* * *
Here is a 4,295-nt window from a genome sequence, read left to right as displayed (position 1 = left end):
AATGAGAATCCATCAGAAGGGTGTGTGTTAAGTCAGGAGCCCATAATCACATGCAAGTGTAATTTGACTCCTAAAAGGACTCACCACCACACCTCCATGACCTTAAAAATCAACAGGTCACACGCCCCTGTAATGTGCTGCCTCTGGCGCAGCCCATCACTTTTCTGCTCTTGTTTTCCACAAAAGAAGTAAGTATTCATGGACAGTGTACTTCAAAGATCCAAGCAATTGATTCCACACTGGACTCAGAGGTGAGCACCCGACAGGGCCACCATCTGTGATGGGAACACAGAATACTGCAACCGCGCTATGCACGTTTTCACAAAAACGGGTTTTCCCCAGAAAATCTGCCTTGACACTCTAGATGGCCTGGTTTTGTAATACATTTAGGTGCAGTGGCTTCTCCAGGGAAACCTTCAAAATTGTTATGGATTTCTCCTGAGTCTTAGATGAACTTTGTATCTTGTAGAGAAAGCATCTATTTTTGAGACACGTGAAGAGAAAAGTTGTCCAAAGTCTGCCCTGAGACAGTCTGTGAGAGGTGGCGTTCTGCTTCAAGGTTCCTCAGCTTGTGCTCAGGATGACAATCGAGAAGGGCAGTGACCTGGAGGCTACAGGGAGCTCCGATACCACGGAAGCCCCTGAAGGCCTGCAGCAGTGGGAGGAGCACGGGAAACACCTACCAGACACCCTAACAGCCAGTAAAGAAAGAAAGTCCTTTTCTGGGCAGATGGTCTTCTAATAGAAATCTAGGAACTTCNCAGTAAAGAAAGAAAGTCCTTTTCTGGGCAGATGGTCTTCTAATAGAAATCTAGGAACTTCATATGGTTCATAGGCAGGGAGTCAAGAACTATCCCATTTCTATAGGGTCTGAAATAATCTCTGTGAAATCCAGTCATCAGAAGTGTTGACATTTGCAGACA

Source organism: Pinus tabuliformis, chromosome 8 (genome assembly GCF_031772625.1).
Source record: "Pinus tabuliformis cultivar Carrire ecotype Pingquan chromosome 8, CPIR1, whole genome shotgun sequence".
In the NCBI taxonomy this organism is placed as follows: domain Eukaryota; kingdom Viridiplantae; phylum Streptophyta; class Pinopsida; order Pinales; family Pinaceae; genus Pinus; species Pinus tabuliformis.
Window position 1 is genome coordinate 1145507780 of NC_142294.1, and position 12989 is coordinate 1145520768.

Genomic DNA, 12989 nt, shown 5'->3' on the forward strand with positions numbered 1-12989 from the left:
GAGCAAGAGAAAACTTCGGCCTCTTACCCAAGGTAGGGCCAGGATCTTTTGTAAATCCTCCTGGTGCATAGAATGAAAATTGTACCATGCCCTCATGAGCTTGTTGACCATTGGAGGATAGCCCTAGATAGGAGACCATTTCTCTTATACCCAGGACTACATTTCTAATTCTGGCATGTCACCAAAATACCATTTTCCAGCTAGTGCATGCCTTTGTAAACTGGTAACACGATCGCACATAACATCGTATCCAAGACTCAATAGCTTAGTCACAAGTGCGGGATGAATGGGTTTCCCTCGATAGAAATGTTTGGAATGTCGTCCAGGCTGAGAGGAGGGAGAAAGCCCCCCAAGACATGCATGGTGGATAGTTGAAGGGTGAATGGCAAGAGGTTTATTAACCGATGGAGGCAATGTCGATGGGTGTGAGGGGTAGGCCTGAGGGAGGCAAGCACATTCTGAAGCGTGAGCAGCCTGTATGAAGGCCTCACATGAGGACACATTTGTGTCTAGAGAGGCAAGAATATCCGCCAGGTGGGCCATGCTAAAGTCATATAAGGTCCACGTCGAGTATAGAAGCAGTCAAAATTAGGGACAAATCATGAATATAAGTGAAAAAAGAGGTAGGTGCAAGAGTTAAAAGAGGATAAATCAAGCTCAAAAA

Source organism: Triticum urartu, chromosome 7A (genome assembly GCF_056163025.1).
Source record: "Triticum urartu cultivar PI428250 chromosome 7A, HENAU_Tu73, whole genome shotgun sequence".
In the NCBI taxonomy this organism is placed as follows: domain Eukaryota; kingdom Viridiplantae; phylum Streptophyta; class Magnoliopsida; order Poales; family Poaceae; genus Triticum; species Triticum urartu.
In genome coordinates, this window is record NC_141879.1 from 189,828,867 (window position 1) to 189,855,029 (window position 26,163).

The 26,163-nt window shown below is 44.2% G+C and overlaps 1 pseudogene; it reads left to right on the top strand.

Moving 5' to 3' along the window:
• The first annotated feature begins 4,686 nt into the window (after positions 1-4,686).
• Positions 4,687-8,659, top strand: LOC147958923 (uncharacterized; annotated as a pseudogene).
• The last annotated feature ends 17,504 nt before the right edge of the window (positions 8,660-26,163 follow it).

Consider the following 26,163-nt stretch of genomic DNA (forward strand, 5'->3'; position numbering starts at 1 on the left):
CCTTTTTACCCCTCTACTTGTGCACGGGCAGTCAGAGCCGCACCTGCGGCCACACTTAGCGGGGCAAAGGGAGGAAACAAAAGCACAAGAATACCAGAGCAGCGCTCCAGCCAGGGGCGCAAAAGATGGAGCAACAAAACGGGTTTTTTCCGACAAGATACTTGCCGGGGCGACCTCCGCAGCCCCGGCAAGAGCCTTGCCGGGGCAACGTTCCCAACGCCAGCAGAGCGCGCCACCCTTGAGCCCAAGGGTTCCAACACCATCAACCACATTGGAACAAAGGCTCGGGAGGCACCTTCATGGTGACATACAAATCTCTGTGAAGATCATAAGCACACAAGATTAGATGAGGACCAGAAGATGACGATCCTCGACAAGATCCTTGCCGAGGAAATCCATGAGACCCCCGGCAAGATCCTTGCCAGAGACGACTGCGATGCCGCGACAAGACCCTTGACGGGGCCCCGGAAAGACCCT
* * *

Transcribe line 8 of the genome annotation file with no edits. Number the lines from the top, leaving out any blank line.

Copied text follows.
GAGCAAGAGAAAACTTCGGCCTCTTACCCAAGGTAGGGCCAGGATCTTTTGTAAATCCTCCTGGTGCATAGAATGAAAATTGTACCATGCCCTCATGAGCTTGTTGACCATTGGAGGATAGCCCTAGATAGGAGACCATTTCTCTTATACCCAGGACTACATTTCTAATTCTGGCATGTCACCAAAATACCATTTTCCAGCTAGTGCATGCCTTTGTAAACTGGTAACACGATCGCACATAACATCGTATCCAAGACTCAATAGCTTAGTCACAAGTGCGGGATGAATGGGTTTCCCTCGATAGAAATGTTTGGAATGTCGTCCAGGCTGAGAGGAGGGAGAAAGCCCCCCAAGACATGCATGGTGGATAGTTGAAGGGTGAATGGCAAGAGGTTTATTAACCGATGGAGGCAATGTCGATGGGTGTGAGGGGTAGGCCTGAGGGAGGCAAGCACATTCTGAAGCGTGAGCAGCCTGTATGAAGGCCTCACATGAGGACACATTTGTGTCTAGAGAGGCAAGAATATCCGCCAGGTGGGCCATGCTAAAGTCATATAAGGTCCACGTCGAGTATAGAAGCAGTCAAAATTAGGGACAAATCATGAATATAAGTGAAAAAAGAGGTAGGTGCAAGAGTTAAAAGAGGATAAATCAAGCTCAAAAA